Wednesday, 14 January 2009

come dine with me


Desperate to host having watched about 600 hours of the afore-mentioned greatest television programme ever made, and wanting to cook something more exciting and challenging than casual slop for myself, I decided to create a dinner party menu and just hope that people would turn up. (Actually a pretty safe bet in our house)
After putting in some research - ie spreading out all the cookery books on the floor and reading them all very slowly ( lot of spare time on my hands) - I decided to follow a recipe of Alistair Hendy's, whose book, Home Cook I have come to worship and adore but whose author photo makes me want to kick him in the shins. My usual culinary impulse is to put as many ingredients as possible in, not unlike my sentence-writing, but in this case I decided to trust the book, only deviating slightly quantity-wise to suit the imagined 2 guests I would be receiving. As it turned out, about 12 people turned up to eat this tiny supper so next time I will be following to the letter...

Hendy's Hungarian Goulash

1kg braising steak -cubed
3 tbsp flour
3 tbsp olive oil
2 red peppers sliced
2 onions sliced
2 fat cloves garlic chopped
2 big tbsp paprika
2 cans chopped tomatoes
bunch of parsley, bay and thyme
750ml Beef stock
soured cream and flat leaf parsley for end

"Toss the meat with some seasoned flour, brown all over in hot fat in a casserole until it looks dark, then lift it out. Do this in batches so as not to sweat the meat, and hang on to the remaining flour.
Next lightly blister the peppers by flash frying them in the leftover fat, then remove and keep to one side.
Add the onion and garlic to the remaining fat in the pan and fry until well softened and touched with brown, then sprinkle over the paprika.
Add the saved flour, stir through and cook for a few minutes more, stirring occasionally to stop it catching.
Add the tomatoes, stir and let it bubble, then tip in the meat, the herbs and enough stock so that the meat is covered and bring to a bubble again.
Put into a 150c or gas mark 2 oven and gently braise for 2 hours, stirring in the peppers halfway through cooking time.
When you take it out, stir in some soured cream and scatter with parsley. Serve with loads of rice. (I also sprinkled a bit of saffron into the rice before serving - mostly out of panic that i had so many people to feed - but it was a nice addition.)

for pudding I made my favourite pudding to cook and to eat, which is exactly how it's introduced in the book that I learnt it from. It's a great one to do as it seems terribly impressive to any guests assembled, who, on this occasion, included; a representative from the gay patisserie, an ad exec once mistaken for the ghost of Andy Warhol, a cosmology student and two drunken lotharios home from the pub. In fact it is relatively easy and cheap to make, although the one moment of pure fear during caramelisation is heart-stopping enough to convince you that what you have produced is a HUGE achievement.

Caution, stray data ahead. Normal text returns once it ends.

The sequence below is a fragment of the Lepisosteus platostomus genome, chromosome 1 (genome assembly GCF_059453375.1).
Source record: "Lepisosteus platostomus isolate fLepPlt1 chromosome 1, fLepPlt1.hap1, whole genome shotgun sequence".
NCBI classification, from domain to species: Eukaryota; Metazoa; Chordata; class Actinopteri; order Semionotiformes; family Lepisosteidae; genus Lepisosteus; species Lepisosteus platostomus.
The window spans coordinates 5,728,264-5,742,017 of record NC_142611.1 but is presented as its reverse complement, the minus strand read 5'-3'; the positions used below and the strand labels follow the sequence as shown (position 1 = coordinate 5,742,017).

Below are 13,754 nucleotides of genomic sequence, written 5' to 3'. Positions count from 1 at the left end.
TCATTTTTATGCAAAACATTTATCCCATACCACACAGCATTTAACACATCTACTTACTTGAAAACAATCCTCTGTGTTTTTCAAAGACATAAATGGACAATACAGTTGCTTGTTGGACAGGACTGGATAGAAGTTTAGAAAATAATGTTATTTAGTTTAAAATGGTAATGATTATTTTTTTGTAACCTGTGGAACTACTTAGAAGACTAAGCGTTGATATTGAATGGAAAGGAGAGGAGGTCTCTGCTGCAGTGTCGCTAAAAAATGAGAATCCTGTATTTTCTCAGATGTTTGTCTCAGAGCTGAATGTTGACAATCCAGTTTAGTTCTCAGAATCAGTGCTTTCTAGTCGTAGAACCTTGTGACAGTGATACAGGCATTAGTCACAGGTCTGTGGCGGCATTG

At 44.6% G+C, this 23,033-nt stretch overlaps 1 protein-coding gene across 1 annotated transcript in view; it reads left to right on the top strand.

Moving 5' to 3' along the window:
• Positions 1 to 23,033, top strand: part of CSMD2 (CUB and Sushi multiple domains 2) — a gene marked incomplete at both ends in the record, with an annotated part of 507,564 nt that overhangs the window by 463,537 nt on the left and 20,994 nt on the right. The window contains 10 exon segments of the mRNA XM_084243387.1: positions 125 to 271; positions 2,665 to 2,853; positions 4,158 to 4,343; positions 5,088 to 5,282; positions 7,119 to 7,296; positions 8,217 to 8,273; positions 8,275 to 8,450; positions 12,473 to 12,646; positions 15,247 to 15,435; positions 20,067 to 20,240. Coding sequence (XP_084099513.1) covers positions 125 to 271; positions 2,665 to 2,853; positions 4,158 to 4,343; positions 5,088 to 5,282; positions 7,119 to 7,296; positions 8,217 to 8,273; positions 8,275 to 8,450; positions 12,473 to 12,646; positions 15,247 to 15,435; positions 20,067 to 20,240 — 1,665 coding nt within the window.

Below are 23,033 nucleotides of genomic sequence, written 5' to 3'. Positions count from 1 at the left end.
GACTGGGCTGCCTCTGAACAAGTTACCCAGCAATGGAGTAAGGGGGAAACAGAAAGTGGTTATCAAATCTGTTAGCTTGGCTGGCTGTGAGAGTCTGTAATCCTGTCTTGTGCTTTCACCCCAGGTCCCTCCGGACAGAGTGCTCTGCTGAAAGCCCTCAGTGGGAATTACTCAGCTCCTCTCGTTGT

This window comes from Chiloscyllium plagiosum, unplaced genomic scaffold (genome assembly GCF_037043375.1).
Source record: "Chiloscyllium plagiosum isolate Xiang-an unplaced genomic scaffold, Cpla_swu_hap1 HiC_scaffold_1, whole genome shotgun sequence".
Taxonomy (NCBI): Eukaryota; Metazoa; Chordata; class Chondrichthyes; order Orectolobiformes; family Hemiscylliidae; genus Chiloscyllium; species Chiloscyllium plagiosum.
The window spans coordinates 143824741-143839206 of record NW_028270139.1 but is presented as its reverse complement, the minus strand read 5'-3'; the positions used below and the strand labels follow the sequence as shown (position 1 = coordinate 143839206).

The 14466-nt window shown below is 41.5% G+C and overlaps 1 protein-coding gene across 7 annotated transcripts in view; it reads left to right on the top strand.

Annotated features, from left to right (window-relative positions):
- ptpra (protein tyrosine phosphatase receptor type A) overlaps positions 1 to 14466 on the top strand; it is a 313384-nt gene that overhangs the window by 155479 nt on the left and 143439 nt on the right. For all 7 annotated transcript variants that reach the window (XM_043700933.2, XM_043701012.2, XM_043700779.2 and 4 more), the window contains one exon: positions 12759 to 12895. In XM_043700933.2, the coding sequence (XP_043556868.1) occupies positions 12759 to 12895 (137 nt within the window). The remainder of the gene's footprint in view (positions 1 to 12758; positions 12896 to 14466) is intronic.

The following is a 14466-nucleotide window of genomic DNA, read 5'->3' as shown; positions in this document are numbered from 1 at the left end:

Rowley Leigh's Tarte Tatin
2 lemons
2 kg cox's apples
125g butter
125g Caster sugar
200g puff pastry
A proper pan - v heavy with straight or almost straight sides, about 24cm diameter, that fits in your oven, finding this pan is about two thirds of the trouble of making this...

- Peel and quarter the apples, remove their cores and roll them in the juice of the lemons in a bowl to stop them browning.
- Smear the softened butter v generously all over the base and sides of a pan and pour the sugar on top, shaking the pan to make sure that it is evenly distributed.
- drain the apples of juice and arrange them in the pan in concentric circles on their sides as tightly as possible, embedding them in the butter/sugar mix.
- Put the pan on the fiercest heat you have.
- While keeping a beady eye on the pan on the heat, roll out the puff pastry into a disc about 2cm wider than the rim of the pan and leave to rest on a sheet of greaseproof paper in the fridge.
- watch the sides of the pan very closely. You are looking for a good, rich caramel colour. Move the pan around on the heat so that it caramelises evenly. (this is the terror part. when the phone will never stop ringing but you can't answer it because of the shrieking panic in your head and the caramel doom feeling.) This whole process will take between 10-20 minutes depending on your pan and heat. When it is done take off the heat.
- when the pan has cooled down a bit, drop the pastry disc onto the apples, letting the edges hang over the sides of the pan.
- Bake in the oven (220c gas mark 7) for 15 minutes (I always forget)
- when it's done take it out of the oven and let it rest. Then perform the great plate trick.
place an inverted plate bigger than the pan, over the top. grip v firmly, deep breath and flip over, thus, one hopes, moving tart to plate in one quick, pain-free motion. so unlikely.but delicious.

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